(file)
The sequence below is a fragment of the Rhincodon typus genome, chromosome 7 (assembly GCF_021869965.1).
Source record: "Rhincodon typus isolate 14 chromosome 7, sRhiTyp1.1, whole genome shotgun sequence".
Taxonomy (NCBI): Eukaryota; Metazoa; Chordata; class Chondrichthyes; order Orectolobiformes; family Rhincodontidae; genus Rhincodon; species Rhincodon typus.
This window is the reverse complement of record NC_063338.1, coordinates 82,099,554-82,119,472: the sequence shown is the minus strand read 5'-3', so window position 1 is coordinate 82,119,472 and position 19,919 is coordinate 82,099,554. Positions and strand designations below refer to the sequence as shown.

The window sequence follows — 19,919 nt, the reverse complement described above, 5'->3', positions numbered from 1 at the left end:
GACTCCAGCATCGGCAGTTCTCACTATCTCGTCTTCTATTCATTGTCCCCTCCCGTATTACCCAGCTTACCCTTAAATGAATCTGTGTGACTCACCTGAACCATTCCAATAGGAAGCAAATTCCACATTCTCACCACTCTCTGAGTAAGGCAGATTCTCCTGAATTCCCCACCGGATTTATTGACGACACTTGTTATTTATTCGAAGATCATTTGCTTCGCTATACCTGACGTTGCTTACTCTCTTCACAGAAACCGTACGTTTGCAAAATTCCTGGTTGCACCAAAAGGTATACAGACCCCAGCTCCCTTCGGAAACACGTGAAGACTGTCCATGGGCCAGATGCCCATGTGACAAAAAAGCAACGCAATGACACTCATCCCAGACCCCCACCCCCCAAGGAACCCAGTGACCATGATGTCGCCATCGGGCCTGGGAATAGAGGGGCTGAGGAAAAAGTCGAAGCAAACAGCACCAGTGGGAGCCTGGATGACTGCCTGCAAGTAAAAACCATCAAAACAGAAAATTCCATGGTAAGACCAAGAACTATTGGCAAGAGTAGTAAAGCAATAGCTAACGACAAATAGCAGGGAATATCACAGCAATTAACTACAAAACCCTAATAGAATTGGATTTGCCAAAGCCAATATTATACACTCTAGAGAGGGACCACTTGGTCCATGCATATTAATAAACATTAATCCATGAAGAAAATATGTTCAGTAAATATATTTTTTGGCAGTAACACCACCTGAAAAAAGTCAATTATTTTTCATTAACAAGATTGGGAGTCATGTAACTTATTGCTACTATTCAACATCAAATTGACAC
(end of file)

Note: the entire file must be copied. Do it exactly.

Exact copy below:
The sequence below is a fragment of the Rhincodon typus genome, chromosome 7 (assembly GCF_021869965.1).
Source record: "Rhincodon typus isolate 14 chromosome 7, sRhiTyp1.1, whole genome shotgun sequence".
Taxonomy (NCBI): Eukaryota; Metazoa; Chordata; class Chondrichthyes; order Orectolobiformes; family Rhincodontidae; genus Rhincodon; species Rhincodon typus.
This window is the reverse complement of record NC_063338.1, coordinates 82,099,554-82,119,472: the sequence shown is the minus strand read 5'-3', so window position 1 is coordinate 82,119,472 and position 19,919 is coordinate 82,099,554. Positions and strand designations below refer to the sequence as shown.

The window sequence follows — 19,919 nt, the reverse complement described above, 5'->3', positions numbered from 1 at the left end:
GACTCCAGCATCGGCAGTTCTCACTATCTCGTCTTCTATTCATTGTCCCCTCCCGTATTACCCAGCTTACCCTTAAATGAATCTGTGTGACTCACCTGAACCATTCCAATAGGAAGCAAATTCCACATTCTCACCACTCTCTGAGTAAGGCAGATTCTCCTGAATTCCCCACCGGATTTATTGACGACACTTGTTATTTATTCGAAGATCATTTGCTTCGCTATACCTGACGTTGCTTACTCTCTTCACAGAAACCGTACGTTTGCAAAATTCCTGGTTGCACCAAAAGGTATACAGACCCCAGCTCCCTTCGGAAACACGTGAAGACTGTCCATGGGCCAGATGCCCATGTGACAAAAAAGCAACGCAATGACACTCATCCCAGACCCCCACCCCCCAAGGAACCCAGTGACCATGATGTCGCCATCGGGCCTGGGAATAGAGGGGCTGAGGAAAAAGTCGAAGCAAACAGCACCAGTGGGAGCCTGGATGACTGCCTGCAAGTAAAAACCATCAAAACAGAAAATTCCATGGTAAGACCAAGAACTATTGGCAAGAGTAGTAAAGCAATAGCTAACGACAAATAGCAGGGAATATCACAGCAATTAACTACAAAACCCTAATAGAATTGGATTTGCCAAAGCCAATATTATACACTCTAGAGAGGGACCACTTGGTCCATGCATATTAATAAACATTAATCCATGAAGAAAATATGTTCAGTAAATATATTTTTTGGCAGTAACACCACCTGAAAAAAGTCAATTATTTTTCATTAACAAGATTGGGAGTCATGTAACTTATTGCTACTATTCAACATCAAATTGACAC